Stand by your principles
- If someone is really throwing up such a fuss about attending your vegan wedding, are they really someone you want there?
- It might be hard if you’re facing a lot of criticism, but in the long run you’ll be happy that you stuck to your principles.
12. Avoid Plastic where you can
Weddings can use so much single use plastic, mainly from little things that add up. Nowadays, a lot of products you order, from flowers to decorations to food, will be delivered wrapped in plastic.
Plastic isn’t always avoidable, but here are some ways to avoid it:
- Ask the bar to not sell or offer any drinks in plastic bottles or use plastic straws
- Rent crockery, cutlery and glassware or use paper/bamboo disposable options
- Go plastic free with your favours
- Avoid plastic decorations like balloons, confetti (unless it’s biodegradable), photo booth accessories and single-use cameras
- If you want to have lawn games, get wooden versions instead of plastic
- Buying items second hand can sometimes avoid plastic wrapping
- Use reusable or biodegradable bags
- Buy dresses without sequins or polyester
13. Offset your wedding
However environmentally conscious you try to be, your wedding day will have a carbon footprint.
You can offset this by making a donation to plant trees. There are some handy online calculators to help with this, see below for how we calculated our weddings carbon footprint, and found out how many trees were needed to plant to offset our footprint.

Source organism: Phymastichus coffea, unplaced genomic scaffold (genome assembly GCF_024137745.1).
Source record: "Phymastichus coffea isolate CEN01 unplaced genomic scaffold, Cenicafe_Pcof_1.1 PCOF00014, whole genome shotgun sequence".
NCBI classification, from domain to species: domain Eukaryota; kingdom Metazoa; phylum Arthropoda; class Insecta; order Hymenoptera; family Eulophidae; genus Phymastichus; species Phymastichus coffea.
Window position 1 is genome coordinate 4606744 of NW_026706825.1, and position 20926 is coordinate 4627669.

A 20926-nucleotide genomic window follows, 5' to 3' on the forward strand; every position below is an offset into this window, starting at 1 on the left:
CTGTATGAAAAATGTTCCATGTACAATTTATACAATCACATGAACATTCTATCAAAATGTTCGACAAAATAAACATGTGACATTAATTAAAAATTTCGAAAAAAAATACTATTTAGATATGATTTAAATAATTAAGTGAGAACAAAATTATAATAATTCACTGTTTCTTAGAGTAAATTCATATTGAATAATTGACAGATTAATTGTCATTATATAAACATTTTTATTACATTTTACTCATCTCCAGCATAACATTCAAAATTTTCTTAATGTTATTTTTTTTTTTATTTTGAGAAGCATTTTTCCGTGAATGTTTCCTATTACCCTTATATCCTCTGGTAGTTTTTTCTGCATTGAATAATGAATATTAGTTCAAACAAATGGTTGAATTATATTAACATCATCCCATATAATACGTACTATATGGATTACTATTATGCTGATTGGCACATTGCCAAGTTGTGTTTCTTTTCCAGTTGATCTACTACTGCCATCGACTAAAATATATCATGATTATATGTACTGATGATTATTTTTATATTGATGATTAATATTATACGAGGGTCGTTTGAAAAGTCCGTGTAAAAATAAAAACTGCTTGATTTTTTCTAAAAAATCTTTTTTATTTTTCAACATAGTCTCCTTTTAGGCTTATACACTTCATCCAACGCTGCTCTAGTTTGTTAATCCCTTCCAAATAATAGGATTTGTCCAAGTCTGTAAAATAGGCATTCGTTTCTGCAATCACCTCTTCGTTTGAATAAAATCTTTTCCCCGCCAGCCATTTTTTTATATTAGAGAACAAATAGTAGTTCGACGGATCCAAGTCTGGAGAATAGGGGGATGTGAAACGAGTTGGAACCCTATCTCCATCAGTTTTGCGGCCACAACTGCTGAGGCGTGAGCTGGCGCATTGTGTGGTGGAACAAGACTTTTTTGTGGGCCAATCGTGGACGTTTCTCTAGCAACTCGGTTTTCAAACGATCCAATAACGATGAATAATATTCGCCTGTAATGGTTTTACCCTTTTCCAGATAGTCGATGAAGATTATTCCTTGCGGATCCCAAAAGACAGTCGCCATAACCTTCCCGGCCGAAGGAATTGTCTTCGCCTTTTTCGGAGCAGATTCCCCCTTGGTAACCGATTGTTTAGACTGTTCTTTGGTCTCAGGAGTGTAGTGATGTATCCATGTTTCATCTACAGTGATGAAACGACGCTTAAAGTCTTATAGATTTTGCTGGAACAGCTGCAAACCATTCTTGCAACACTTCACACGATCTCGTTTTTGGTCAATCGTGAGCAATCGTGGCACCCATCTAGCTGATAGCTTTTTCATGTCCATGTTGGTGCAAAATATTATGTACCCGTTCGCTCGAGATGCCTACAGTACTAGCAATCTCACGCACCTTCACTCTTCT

Carbon Footprint Calculations:
Wedding using lessstuffmoremeaning.org = 5.12 tonnes CO2eq
Flights using carbonfootprint.com = 1.484 tonnes CO2eq
Honeymoon (i.e.. hotel, transport) radsite.co.uk = 0.25 tonnes CO2eq
Trees to Offset Carbon Footprint Calculations:
Econ.be says 31 to 46 trees are needed to offset 1 tonne of CO2, so:
Wedding = 5.12 tonnesCO2eq x 46 trees = 235.5 trees
Flights = 1.484 tonnesCO2eq x 46 trees = 68.3 trees
Honeymoon = 0.25 tonnesCO2eq x 46 trees = 11.5 trees
Total: 224+68.3+11.5 = 315.3 trees
Total Trees needed: 316
Here are a few places you could donate to plant trees:
Weddings are expensive, so you might not have the funds available to make donations immediately after your wedding. Since the traditional gift for 1 year of marriage is paper, you could forgo the usual gift giving and make your donation to plant trees to celebrate your first year of marriage instead!
I hope you’ve found our tips for throwing a vegan wedding helpful. Try and remember that the day is about the union you are making – everything else is just extras. Things will probably go wrong, but it really doesn’t matter. Nothing is perfect, you just do what’s right for you – and I hope you have the best day! If you want any other advice or insights into throwing a vegan wedding please get in touch – we’re always happy to answer any questions!